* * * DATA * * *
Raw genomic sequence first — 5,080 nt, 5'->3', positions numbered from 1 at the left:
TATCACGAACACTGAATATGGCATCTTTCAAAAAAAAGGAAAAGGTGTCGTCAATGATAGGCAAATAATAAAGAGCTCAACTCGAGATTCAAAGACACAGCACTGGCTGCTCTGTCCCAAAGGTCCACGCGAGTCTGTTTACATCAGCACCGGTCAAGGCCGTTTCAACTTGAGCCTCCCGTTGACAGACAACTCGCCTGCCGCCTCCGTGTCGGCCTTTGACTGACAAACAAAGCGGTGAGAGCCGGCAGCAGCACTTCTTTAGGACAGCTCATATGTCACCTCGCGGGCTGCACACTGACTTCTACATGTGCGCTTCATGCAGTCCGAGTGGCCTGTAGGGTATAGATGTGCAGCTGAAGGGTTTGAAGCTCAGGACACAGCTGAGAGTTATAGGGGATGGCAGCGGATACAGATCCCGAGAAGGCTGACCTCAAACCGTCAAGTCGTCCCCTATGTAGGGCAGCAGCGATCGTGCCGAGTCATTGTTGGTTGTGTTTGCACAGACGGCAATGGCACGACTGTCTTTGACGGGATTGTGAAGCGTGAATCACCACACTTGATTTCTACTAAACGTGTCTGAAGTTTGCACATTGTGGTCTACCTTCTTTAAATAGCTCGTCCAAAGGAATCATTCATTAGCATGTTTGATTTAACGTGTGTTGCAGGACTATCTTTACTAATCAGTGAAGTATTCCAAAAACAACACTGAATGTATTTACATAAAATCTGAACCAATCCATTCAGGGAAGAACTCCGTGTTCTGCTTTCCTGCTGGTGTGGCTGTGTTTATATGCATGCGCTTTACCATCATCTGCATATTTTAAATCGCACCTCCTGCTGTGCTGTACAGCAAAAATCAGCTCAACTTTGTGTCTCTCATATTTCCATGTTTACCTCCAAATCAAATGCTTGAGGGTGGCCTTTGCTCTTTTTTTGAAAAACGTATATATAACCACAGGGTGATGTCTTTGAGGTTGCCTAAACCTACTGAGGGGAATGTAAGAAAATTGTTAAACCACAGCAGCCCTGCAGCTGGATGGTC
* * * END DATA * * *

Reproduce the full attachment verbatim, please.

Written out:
Raw genomic sequence first — 5,080 nt, 5'->3', positions numbered from 1 at the left:
TATCACGAACACTGAATATGGCATCTTTCAAAAAAAAGGAAAAGGTGTCGTCAATGATAGGCAAATAATAAAGAGCTCAACTCGAGATTCAAAGACACAGCACTGGCTGCTCTGTCCCAAAGGTCCACGCGAGTCTGTTTACATCAGCACCGGTCAAGGCCGTTTCAACTTGAGCCTCCCGTTGACAGACAACTCGCCTGCCGCCTCCGTGTCGGCCTTTGACTGACAAACAAAGCGGTGAGAGCCGGCAGCAGCACTTCTTTAGGACAGCTCATATGTCACCTCGCGGGCTGCACACTGACTTCTACATGTGCGCTTCATGCAGTCCGAGTGGCCTGTAGGGTATAGATGTGCAGCTGAAGGGTTTGAAGCTCAGGACACAGCTGAGAGTTATAGGGGATGGCAGCGGATACAGATCCCGAGAAGGCTGACCTCAAACCGTCAAGTCGTCCCCTATGTAGGGCAGCAGCGATCGTGCCGAGTCATTGTTGGTTGTGTTTGCACAGACGGCAATGGCACGACTGTCTTTGACGGGATTGTGAAGCGTGAATCACCACACTTGATTTCTACTAAACGTGTCTGAAGTTTGCACATTGTGGTCTACCTTCTTTAAATAGCTCGTCCAAAGGAATCATTCATTAGCATGTTTGATTTAACGTGTGTTGCAGGACTATCTTTACTAATCAGTGAAGTATTCCAAAAACAACACTGAATGTATTTACATAAAATCTGAACCAATCCATTCAGGGAAGAACTCCGTGTTCTGCTTTCCTGCTGGTGTGGCTGTGTTTATATGCATGCGCTTTACCATCATCTGCATATTTTAAATCGCACCTCCTGCTGTGCTGTACAGCAAAAATCAGCTCAACTTTGTGTCTCTCATATTTCCATGTTTACCTCCAAATCAAATGCTTGAGGGTGGCCTTTGCTCTTTTTTTGAAAAACGTATATATAACCACAGGGTGATGTCTTTGAGGTTGCCTAAACCTACTGAGGGGAATGTAAGAAAATTGTTAAACCACAGCAGCCCTGCAGCTGGATGGTC